ARLINGTON, Texas -- Michael Young admitted Friday that he could have played this season for the Los Angeles Dodgers, chasing that elusive championship and adding to his 2,375 career hits. But it was his three boys and the chance to spend time at his Dallas-area home with them that offered more appeal.
The 37-year-old veteran stood in front of a gaggle of Texas Rangers personnel -- from coaches and front office to clubhouse attendants -- at Rangers Ballpark in Arlington on Friday and officially ended his playing career.
"My time in Texas is 13 of the best years of my life," Young said, with sons Mateo (8 years old) and Emilio (4) in attendance with his wife, Cristina. Young's youngest, 1½-year-old Antonio, was not at the news conference. "It was my honor to be able to play for them [the fans] on a daily basis. I owe this community everything."
Young signaled that while he wants to take a break, he likely won't be away from the game for long. And Rangers general manager Jon Daniels said he wants to discuss having Young do something within the organization, though it's unclear what at this stage.
Dressed in a gray suit and purple tie, Young spent most of his news conference thanking people and reminiscing about some of his best career memories. It's clear that way the 2011 season ended -- two strikes away from a championship in Game 6 of the World Series only to lose the series to the St. Louis Cardinals in seven games -- still bothers him.
"I know there are no rings, but that was a championship team," Young said. "They were a great team, but we were better. Flat out. I can say that now that I'm retired.
"I'm over it, but I'm not over it."
He said the 2010 season, in which the club won its first AL West title in 11 years and sent Young to the postseason for the first time in his career, was critical for the entire Rangers community.
"That was the season where I really felt like this area changed for this organization," Young said. "I think '09 the ball started rolling, but 2010 is when this turned into just a huge baseball town. Not to get Josh in trouble with that comment right there."
Rangers manager Ron Washington, who managed Young for six seasons, spoke about Young's professionalism and class.
"He was an ultimate teammate," Washington said. "What that means is that he's a person that came to the ballpark every single day and performed to the best of his ability within a team concept. That's exactly what Michael was about."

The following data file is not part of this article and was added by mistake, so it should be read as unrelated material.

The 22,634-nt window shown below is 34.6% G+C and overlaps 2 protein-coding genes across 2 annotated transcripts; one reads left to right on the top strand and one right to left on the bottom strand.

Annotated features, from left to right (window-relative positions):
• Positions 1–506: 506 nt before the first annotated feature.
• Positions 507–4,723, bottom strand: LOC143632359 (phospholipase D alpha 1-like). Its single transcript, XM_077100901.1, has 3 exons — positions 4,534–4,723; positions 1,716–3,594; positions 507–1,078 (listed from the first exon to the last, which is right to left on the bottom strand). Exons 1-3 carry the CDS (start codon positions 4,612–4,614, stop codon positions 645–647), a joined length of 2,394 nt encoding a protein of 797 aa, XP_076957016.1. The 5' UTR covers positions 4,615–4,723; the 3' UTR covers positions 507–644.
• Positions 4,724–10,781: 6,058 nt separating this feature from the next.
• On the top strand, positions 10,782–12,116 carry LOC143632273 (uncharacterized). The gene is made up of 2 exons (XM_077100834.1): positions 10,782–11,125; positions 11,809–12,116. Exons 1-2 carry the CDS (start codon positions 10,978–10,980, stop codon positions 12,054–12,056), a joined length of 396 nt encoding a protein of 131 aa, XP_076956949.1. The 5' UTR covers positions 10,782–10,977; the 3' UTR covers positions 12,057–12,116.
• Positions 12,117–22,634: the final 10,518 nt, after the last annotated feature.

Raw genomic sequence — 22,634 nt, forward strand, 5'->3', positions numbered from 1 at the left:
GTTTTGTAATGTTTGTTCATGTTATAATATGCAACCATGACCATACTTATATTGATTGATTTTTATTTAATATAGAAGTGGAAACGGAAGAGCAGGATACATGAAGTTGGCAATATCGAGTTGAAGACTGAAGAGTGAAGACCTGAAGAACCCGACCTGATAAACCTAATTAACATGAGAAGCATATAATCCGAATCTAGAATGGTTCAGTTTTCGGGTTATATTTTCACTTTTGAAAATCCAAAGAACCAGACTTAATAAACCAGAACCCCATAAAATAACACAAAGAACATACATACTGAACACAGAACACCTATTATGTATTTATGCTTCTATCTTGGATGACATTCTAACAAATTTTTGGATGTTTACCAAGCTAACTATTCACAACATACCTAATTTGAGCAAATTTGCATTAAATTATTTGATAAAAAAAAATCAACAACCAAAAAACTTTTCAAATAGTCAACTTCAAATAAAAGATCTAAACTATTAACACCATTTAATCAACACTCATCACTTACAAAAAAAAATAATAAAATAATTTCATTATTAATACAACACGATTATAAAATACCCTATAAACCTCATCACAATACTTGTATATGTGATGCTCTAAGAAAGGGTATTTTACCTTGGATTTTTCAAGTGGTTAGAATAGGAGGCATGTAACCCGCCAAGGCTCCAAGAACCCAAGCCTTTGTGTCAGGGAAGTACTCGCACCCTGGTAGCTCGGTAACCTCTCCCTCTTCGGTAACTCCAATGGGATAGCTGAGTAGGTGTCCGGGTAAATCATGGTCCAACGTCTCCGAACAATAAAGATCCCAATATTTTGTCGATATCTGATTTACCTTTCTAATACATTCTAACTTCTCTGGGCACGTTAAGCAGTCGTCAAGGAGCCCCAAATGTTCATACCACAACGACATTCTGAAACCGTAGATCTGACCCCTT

Washington said Young supported the manager constantly and set an important example for everyone in the organization.
"His attitude every single day was exemplary," Washington said. "Simply the way Michael went about his business and the professionalism he showed took them [his teammates] to a level they didn't think they had."
Young retires as one of the greatest all-time Rangers, a legacy built both on and off the field. Young played 12 full seasons in a Rangers uniform before finishing his career last season split between the Philadelphia Phillies and Dodgers.
His name is all over the club's record book. No Ranger has played in more games than Young's 1,823 in a Texas uniform. He has a franchise-best 2,230 hits, 415 doubles, 55 triples and 1,085 runs. Young was a seven-time All-Star, won the AL batting title in 2005, and finished in the top-10 of the AL MVP voting twice (2004, '11). He was the All-Star Game MVP in 2006, and won a Gold Glove at shortstop in '08.
He finished his career with a .300 average and was one of the more durable players in the league, never appearing on the disabled list and averaging 155 games played in his 12 full seasons in the majors.
Young made his big league debut later that season, but became a full-time player in late May 2001. It took Young 10 regular seasons before he experienced the postseason for the first time, grinding through the rough times in Texas while the team rebuilt its minor league system and eventually constructed a contender.
Even in the middle of a mixture of beer and champagne in the visiting clubhouse in Oakland after clinching the AL West title in 2010, Young was thankful.
"I'm glad I'm a Ranger," Young said that day. "This is where I've always wanted to be. This is the place I call home. These are the fans I'm proud to represent. This is an organization I'm proud to represent."
Young started his career at second base, but moved to shortstop in 2004 to make room for Alfonso Soriano. He slid over to third base when the club promoted Elvis Andrus up from Double-A to start at shortstop for the 2009 season. Young ended his stay in Texas with two years as the club's designated hitter and super-utility player.
The moves didn't seem to impact his bat, which was as consistent as anyone in the league. Young had more than 200 hits six times, including five straight seasons from 2003 to 2007.
He became the face of the Rangers franchise the longer he played. He was constantly representing the team with the media and signing autographs for fans. He and his wife held events for various charities and Young was visible in the community.
For now, Young will head home and spend the next few months with his kids, instead of playing games in spring training.
"I have a ton of competitive instincts that won't go away, but I get an opportunity to rechannel those things now," Young said. "It's going to be a fun next chapter. This one here was a blast."